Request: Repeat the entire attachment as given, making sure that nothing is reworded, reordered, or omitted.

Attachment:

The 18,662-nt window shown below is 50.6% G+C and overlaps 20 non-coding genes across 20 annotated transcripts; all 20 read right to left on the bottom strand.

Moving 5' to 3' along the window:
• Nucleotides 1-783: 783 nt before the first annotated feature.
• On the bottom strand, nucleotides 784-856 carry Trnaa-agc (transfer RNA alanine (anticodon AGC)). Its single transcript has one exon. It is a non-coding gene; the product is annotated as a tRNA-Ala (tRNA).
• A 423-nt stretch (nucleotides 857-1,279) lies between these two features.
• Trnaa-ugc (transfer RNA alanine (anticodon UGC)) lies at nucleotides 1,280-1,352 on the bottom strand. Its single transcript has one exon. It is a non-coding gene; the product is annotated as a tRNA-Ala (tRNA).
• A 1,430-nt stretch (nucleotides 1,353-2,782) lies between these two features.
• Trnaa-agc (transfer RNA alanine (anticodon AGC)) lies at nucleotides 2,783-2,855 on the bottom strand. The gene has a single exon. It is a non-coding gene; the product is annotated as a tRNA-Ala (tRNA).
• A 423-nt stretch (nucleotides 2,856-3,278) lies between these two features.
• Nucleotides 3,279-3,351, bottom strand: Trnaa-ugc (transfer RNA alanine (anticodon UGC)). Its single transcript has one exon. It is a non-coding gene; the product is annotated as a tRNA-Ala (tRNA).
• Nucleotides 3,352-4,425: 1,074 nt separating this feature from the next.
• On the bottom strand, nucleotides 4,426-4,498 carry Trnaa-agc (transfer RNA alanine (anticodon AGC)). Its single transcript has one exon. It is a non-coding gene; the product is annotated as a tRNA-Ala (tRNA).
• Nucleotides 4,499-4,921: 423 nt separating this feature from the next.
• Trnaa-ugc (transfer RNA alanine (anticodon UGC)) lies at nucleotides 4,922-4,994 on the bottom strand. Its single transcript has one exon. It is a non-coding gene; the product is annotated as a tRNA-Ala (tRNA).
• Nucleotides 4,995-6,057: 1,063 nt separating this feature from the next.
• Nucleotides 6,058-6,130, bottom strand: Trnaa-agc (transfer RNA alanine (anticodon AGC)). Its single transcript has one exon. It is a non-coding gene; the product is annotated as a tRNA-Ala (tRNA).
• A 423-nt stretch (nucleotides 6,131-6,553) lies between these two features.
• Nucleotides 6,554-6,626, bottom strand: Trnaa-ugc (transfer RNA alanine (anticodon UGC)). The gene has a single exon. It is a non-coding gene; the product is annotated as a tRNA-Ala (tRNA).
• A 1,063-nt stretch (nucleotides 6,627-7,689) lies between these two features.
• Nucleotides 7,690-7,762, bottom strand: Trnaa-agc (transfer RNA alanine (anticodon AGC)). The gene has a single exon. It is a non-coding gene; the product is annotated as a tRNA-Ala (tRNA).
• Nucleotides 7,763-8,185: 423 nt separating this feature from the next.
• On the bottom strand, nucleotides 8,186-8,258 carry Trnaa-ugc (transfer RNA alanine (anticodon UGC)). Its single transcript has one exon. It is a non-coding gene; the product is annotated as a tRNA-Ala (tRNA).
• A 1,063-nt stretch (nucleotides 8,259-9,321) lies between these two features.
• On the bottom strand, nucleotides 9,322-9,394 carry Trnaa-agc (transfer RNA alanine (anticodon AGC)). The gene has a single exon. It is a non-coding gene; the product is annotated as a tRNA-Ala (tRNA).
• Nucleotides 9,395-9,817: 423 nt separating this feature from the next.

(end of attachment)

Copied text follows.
The 18,662-nt window shown below is 50.6% G+C and overlaps 20 non-coding genes across 20 annotated transcripts; all 20 read right to left on the bottom strand.

Moving 5' to 3' along the window:
• Nucleotides 1-783: 783 nt before the first annotated feature.
• On the bottom strand, nucleotides 784-856 carry Trnaa-agc (transfer RNA alanine (anticodon AGC)). Its single transcript has one exon. It is a non-coding gene; the product is annotated as a tRNA-Ala (tRNA).
• A 423-nt stretch (nucleotides 857-1,279) lies between these two features.
• Trnaa-ugc (transfer RNA alanine (anticodon UGC)) lies at nucleotides 1,280-1,352 on the bottom strand. Its single transcript has one exon. It is a non-coding gene; the product is annotated as a tRNA-Ala (tRNA).
• A 1,430-nt stretch (nucleotides 1,353-2,782) lies between these two features.
• Trnaa-agc (transfer RNA alanine (anticodon AGC)) lies at nucleotides 2,783-2,855 on the bottom strand. The gene has a single exon. It is a non-coding gene; the product is annotated as a tRNA-Ala (tRNA).
• A 423-nt stretch (nucleotides 2,856-3,278) lies between these two features.
• Nucleotides 3,279-3,351, bottom strand: Trnaa-ugc (transfer RNA alanine (anticodon UGC)). Its single transcript has one exon. It is a non-coding gene; the product is annotated as a tRNA-Ala (tRNA).
• Nucleotides 3,352-4,425: 1,074 nt separating this feature from the next.
• On the bottom strand, nucleotides 4,426-4,498 carry Trnaa-agc (transfer RNA alanine (anticodon AGC)). Its single transcript has one exon. It is a non-coding gene; the product is annotated as a tRNA-Ala (tRNA).
• Nucleotides 4,499-4,921: 423 nt separating this feature from the next.
• Trnaa-ugc (transfer RNA alanine (anticodon UGC)) lies at nucleotides 4,922-4,994 on the bottom strand. Its single transcript has one exon. It is a non-coding gene; the product is annotated as a tRNA-Ala (tRNA).
• Nucleotides 4,995-6,057: 1,063 nt separating this feature from the next.
• Nucleotides 6,058-6,130, bottom strand: Trnaa-agc (transfer RNA alanine (anticodon AGC)). Its single transcript has one exon. It is a non-coding gene; the product is annotated as a tRNA-Ala (tRNA).
• A 423-nt stretch (nucleotides 6,131-6,553) lies between these two features.
• Nucleotides 6,554-6,626, bottom strand: Trnaa-ugc (transfer RNA alanine (anticodon UGC)). The gene has a single exon. It is a non-coding gene; the product is annotated as a tRNA-Ala (tRNA).
• A 1,063-nt stretch (nucleotides 6,627-7,689) lies between these two features.
• Nucleotides 7,690-7,762, bottom strand: Trnaa-agc (transfer RNA alanine (anticodon AGC)). The gene has a single exon. It is a non-coding gene; the product is annotated as a tRNA-Ala (tRNA).
• Nucleotides 7,763-8,185: 423 nt separating this feature from the next.
• On the bottom strand, nucleotides 8,186-8,258 carry Trnaa-ugc (transfer RNA alanine (anticodon UGC)). Its single transcript has one exon. It is a non-coding gene; the product is annotated as a tRNA-Ala (tRNA).
• A 1,063-nt stretch (nucleotides 8,259-9,321) lies between these two features.
• On the bottom strand, nucleotides 9,322-9,394 carry Trnaa-agc (transfer RNA alanine (anticodon AGC)). The gene has a single exon. It is a non-coding gene; the product is annotated as a tRNA-Ala (tRNA).
• Nucleotides 9,395-9,817: 423 nt separating this feature from the next.